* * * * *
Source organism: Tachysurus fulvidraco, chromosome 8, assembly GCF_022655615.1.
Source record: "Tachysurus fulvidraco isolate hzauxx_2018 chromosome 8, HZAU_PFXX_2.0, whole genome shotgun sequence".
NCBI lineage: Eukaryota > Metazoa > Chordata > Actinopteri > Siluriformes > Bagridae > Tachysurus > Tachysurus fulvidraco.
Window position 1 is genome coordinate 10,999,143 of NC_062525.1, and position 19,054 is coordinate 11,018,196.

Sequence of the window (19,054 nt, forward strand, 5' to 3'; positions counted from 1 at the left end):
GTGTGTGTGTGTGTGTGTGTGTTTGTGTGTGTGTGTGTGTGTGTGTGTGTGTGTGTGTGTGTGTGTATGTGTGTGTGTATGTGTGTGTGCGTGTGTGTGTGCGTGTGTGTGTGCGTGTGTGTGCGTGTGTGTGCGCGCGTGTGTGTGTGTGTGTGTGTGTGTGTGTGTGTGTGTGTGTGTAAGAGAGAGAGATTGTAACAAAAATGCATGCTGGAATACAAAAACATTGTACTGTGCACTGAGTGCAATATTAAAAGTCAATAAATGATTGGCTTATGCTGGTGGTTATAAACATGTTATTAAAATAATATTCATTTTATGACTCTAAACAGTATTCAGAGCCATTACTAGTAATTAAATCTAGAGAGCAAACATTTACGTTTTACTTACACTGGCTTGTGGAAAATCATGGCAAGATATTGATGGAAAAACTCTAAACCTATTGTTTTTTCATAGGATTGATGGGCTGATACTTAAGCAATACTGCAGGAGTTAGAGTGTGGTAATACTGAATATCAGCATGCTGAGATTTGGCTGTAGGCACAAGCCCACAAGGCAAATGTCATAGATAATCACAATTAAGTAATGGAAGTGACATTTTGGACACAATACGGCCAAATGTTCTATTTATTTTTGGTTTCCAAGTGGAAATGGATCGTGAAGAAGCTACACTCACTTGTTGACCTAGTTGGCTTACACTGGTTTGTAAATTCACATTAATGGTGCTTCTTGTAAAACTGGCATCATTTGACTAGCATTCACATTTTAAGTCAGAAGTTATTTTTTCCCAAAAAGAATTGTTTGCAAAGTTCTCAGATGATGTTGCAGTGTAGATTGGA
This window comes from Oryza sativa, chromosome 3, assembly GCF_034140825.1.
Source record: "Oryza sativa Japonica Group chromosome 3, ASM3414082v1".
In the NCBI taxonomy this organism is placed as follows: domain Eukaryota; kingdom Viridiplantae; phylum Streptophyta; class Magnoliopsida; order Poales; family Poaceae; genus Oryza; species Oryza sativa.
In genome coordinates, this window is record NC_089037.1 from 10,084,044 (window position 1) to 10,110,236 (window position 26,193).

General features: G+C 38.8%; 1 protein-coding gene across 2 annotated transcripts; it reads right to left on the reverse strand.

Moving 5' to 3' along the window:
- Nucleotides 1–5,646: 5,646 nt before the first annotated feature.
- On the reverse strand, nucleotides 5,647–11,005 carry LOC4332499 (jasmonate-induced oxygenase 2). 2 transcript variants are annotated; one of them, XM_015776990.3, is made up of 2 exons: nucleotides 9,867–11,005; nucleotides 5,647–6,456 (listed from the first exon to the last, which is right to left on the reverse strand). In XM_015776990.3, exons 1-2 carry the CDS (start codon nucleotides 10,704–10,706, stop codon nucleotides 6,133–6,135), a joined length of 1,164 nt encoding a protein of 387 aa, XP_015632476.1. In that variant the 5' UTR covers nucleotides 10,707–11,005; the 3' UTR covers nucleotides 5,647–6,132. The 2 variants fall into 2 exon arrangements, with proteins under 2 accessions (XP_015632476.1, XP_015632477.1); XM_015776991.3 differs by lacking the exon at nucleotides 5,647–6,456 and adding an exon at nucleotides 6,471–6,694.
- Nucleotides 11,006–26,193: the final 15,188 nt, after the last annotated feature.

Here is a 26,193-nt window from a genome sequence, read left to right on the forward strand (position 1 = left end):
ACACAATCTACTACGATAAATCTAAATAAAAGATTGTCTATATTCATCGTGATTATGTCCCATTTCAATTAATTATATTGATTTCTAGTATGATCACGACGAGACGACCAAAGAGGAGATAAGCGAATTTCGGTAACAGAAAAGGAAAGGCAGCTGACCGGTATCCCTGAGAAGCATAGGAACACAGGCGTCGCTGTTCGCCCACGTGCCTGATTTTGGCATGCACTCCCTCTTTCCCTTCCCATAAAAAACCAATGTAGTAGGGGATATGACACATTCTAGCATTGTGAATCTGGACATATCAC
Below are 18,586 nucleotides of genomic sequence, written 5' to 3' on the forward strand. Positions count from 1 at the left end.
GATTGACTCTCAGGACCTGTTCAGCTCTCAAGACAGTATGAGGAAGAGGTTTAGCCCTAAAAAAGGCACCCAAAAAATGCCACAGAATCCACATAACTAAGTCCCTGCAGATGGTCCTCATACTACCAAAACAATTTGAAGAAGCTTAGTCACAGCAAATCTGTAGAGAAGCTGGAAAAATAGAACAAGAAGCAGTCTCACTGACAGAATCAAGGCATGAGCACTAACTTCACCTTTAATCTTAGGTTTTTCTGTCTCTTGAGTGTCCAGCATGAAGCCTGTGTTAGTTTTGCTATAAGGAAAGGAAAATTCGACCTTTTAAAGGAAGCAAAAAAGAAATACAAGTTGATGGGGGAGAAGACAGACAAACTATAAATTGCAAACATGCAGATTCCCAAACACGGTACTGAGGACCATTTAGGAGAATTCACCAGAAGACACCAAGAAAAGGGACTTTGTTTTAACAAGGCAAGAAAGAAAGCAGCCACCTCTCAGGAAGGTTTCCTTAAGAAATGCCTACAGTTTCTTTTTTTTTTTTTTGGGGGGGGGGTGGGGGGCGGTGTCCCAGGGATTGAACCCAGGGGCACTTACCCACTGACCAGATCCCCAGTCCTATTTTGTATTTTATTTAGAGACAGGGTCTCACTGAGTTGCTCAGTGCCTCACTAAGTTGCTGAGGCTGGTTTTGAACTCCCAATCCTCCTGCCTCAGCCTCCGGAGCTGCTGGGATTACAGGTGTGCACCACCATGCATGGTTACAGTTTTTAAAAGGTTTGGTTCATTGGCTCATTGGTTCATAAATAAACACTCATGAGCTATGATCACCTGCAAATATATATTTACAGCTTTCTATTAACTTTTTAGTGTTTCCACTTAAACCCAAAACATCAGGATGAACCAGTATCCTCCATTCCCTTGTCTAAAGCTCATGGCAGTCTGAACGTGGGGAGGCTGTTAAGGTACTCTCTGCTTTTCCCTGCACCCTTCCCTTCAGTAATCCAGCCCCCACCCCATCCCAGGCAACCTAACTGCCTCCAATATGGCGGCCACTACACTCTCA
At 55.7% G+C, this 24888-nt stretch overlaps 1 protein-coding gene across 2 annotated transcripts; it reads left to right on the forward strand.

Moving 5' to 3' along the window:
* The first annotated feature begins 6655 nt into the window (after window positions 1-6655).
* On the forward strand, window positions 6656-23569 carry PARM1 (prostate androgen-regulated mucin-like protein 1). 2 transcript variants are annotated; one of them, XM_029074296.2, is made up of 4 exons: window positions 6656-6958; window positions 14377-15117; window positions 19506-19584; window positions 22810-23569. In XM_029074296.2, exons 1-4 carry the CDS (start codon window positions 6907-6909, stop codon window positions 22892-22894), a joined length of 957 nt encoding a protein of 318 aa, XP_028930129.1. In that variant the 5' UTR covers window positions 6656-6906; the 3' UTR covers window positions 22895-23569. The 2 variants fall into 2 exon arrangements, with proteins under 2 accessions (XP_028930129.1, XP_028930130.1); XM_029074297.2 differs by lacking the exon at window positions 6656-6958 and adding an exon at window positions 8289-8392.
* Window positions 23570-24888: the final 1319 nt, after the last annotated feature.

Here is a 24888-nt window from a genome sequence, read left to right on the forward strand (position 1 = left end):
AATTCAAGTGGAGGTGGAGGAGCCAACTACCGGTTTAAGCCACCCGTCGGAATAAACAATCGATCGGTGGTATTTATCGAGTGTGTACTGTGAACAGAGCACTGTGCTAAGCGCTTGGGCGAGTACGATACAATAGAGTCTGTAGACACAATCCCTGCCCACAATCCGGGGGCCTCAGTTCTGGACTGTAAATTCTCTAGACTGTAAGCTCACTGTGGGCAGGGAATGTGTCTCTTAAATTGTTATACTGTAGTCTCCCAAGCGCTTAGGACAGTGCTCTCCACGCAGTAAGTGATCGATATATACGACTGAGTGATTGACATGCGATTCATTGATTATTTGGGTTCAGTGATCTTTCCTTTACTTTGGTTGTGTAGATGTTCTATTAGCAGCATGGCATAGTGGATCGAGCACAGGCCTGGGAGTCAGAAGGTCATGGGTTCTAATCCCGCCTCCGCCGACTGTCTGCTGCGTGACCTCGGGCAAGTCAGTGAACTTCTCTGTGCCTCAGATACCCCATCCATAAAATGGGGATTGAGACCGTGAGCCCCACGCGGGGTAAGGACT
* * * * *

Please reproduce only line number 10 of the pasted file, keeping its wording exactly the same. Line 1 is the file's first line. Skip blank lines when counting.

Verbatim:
In genome coordinates, this window is record NC_089037.1 from 10,084,044 (window position 1) to 10,110,236 (window position 26,193).